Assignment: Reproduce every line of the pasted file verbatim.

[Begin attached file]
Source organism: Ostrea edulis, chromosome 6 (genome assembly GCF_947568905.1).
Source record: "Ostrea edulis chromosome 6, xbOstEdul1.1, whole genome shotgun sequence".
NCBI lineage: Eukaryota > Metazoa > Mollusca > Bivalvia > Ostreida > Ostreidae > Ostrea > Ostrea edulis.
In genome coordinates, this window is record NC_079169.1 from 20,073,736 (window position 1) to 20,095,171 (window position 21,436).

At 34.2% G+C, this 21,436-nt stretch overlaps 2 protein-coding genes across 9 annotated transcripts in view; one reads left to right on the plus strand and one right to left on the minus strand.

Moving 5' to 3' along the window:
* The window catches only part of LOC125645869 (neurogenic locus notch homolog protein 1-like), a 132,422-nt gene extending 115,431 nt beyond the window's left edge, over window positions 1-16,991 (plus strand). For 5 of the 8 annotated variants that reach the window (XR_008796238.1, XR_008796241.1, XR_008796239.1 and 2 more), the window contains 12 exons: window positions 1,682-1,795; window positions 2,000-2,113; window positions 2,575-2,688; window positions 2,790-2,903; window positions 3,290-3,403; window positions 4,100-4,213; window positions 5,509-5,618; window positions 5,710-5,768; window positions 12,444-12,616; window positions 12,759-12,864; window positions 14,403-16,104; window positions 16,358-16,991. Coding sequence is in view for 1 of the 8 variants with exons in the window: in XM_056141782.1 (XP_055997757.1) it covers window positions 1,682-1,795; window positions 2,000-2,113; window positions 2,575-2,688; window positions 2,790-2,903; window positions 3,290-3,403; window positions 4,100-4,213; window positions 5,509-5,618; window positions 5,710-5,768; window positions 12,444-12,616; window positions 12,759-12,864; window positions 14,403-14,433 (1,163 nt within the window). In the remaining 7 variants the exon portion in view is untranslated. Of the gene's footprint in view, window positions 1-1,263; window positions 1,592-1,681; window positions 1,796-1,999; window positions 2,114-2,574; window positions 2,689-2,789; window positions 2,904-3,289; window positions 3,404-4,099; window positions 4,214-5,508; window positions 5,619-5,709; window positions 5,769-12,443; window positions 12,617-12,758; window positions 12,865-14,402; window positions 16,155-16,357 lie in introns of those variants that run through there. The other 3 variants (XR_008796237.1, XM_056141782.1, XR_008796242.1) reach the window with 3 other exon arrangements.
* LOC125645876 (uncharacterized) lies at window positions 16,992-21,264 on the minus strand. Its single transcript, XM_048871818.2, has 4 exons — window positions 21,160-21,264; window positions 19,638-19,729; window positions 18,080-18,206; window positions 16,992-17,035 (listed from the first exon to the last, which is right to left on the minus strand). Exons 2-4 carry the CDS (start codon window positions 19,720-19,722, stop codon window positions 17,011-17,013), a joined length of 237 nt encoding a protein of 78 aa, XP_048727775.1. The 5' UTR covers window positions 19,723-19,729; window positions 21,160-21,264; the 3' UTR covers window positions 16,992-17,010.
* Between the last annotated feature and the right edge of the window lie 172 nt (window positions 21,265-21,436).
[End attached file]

Source organism: Ostrea edulis, chromosome 6 (genome assembly GCF_947568905.1).
Source record: "Ostrea edulis chromosome 6, xbOstEdul1.1, whole genome shotgun sequence".
NCBI lineage: Eukaryota > Metazoa > Mollusca > Bivalvia > Ostreida > Ostreidae > Ostrea > Ostrea edulis.
In genome coordinates, this window is record NC_079169.1 from 20,073,736 (window position 1) to 20,095,171 (window position 21,436).

At 34.2% G+C, this 21,436-nt stretch overlaps 2 protein-coding genes across 9 annotated transcripts in view; one reads left to right on the plus strand and one right to left on the minus strand.

Moving 5' to 3' along the window:
* The window catches only part of LOC125645869 (neurogenic locus notch homolog protein 1-like), a 132,422-nt gene extending 115,431 nt beyond the window's left edge, over window positions 1-16,991 (plus strand). For 5 of the 8 annotated variants that reach the window (XR_008796238.1, XR_008796241.1, XR_008796239.1 and 2 more), the window contains 12 exons: window positions 1,682-1,795; window positions 2,000-2,113; window positions 2,575-2,688; window positions 2,790-2,903; window positions 3,290-3,403; window positions 4,100-4,213; window positions 5,509-5,618; window positions 5,710-5,768; window positions 12,444-12,616; window positions 12,759-12,864; window positions 14,403-16,104; window positions 16,358-16,991. Coding sequence is in view for 1 of the 8 variants with exons in the window: in XM_056141782.1 (XP_055997757.1) it covers window positions 1,682-1,795; window positions 2,000-2,113; window positions 2,575-2,688; window positions 2,790-2,903; window positions 3,290-3,403; window positions 4,100-4,213; window positions 5,509-5,618; window positions 5,710-5,768; window positions 12,444-12,616; window positions 12,759-12,864; window positions 14,403-14,433 (1,163 nt within the window). In the remaining 7 variants the exon portion in view is untranslated. Of the gene's footprint in view, window positions 1-1,263; window positions 1,592-1,681; window positions 1,796-1,999; window positions 2,114-2,574; window positions 2,689-2,789; window positions 2,904-3,289; window positions 3,404-4,099; window positions 4,214-5,508; window positions 5,619-5,709; window positions 5,769-12,443; window positions 12,617-12,758; window positions 12,865-14,402; window positions 16,155-16,357 lie in introns of those variants that run through there. The other 3 variants (XR_008796237.1, XM_056141782.1, XR_008796242.1) reach the window with 3 other exon arrangements.
* LOC125645876 (uncharacterized) lies at window positions 16,992-21,264 on the minus strand. Its single transcript, XM_048871818.2, has 4 exons — window positions 21,160-21,264; window positions 19,638-19,729; window positions 18,080-18,206; window positions 16,992-17,035 (listed from the first exon to the last, which is right to left on the minus strand). Exons 2-4 carry the CDS (start codon window positions 19,720-19,722, stop codon window positions 17,011-17,013), a joined length of 237 nt encoding a protein of 78 aa, XP_048727775.1. The 5' UTR covers window positions 19,723-19,729; window positions 21,160-21,264; the 3' UTR covers window positions 16,992-17,010.
* Between the last annotated feature and the right edge of the window lie 172 nt (window positions 21,265-21,436).